As they entered the hall, and were ascending the great marble
stairway, Hope and her groom, who had followed in the rear of the
cavalry, came running to meet them. ``I got in by the back
way,'' Hope explained. ``The streets there are all deserted.
How can I help you?'' she asked, eagerly.

``By leaving me,'' cried the older woman. ``Good God, child,
have I not enough to answer for without dragging you into this?
Go home at once through the botanical garden, and then by
way of the wharves. That part of the city is still empty.''

``Where are your servants; why are they not here?'' Hope demanded
without heeding her. The palace was strangely empty; no
footsteps came running to greet them, no doors opened or shut as
they hurried to Madame Alvarez's apartments. The servants of the
household had fled at the first sound of the uproar in the city,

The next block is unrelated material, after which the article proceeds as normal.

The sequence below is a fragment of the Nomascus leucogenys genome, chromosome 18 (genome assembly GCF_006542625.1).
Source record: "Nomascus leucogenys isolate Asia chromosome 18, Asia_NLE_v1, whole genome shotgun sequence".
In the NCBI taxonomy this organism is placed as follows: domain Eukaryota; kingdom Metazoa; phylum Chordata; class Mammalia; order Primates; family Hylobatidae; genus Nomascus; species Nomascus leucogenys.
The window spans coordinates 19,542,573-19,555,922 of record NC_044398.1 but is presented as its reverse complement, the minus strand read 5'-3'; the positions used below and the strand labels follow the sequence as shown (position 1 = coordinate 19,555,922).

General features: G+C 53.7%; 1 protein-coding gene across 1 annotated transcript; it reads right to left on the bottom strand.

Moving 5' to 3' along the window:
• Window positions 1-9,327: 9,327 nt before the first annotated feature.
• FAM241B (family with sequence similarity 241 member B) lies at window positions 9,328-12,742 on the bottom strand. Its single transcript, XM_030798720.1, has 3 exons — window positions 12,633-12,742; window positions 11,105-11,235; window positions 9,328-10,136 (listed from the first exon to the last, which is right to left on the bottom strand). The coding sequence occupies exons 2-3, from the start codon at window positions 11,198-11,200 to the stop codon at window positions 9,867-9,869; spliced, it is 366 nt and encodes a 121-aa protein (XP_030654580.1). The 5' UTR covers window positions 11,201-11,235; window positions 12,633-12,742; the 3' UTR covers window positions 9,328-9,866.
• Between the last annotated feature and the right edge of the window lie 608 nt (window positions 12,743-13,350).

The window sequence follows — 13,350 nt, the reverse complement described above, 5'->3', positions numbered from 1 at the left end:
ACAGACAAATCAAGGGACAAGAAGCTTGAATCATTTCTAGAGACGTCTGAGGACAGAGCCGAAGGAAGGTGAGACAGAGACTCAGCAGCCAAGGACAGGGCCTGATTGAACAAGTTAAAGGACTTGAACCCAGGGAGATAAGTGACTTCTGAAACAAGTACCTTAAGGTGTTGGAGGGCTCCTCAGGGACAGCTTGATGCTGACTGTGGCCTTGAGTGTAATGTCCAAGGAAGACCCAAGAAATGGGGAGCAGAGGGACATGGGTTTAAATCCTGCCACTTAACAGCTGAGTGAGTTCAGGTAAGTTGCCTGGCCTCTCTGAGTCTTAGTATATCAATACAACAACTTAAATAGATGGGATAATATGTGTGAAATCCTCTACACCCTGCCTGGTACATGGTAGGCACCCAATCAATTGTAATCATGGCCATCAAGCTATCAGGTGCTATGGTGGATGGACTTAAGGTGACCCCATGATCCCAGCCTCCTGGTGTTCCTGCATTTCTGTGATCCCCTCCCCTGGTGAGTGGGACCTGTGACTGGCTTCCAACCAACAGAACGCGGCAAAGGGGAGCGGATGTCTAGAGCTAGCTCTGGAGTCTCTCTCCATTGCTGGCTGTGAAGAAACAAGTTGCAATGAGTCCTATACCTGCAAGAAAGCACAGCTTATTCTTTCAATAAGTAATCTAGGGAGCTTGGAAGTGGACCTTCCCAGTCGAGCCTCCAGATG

and the dresses and ornaments scattered on the floor told that
they had not gone empty-handed. The woman who had accompanied
Madame Alvarez to the review sank weeping on the bed, and then,
as the shouts grew suddenly louder and more near, ran to hide
herself in the upper stories of the house. Hope crossed to the
window and saw a great mob of soldiers and citizens sweep around
the corner and throw themselves against the iron fence of the
palace. ``You will have to hurry,'' she said. ``Remember, you
are risking the lives of those boys by your delay.''

There was a large bed in the room, and Madame Alvarez had pulled
it forward and was bending over a safe that had opened in the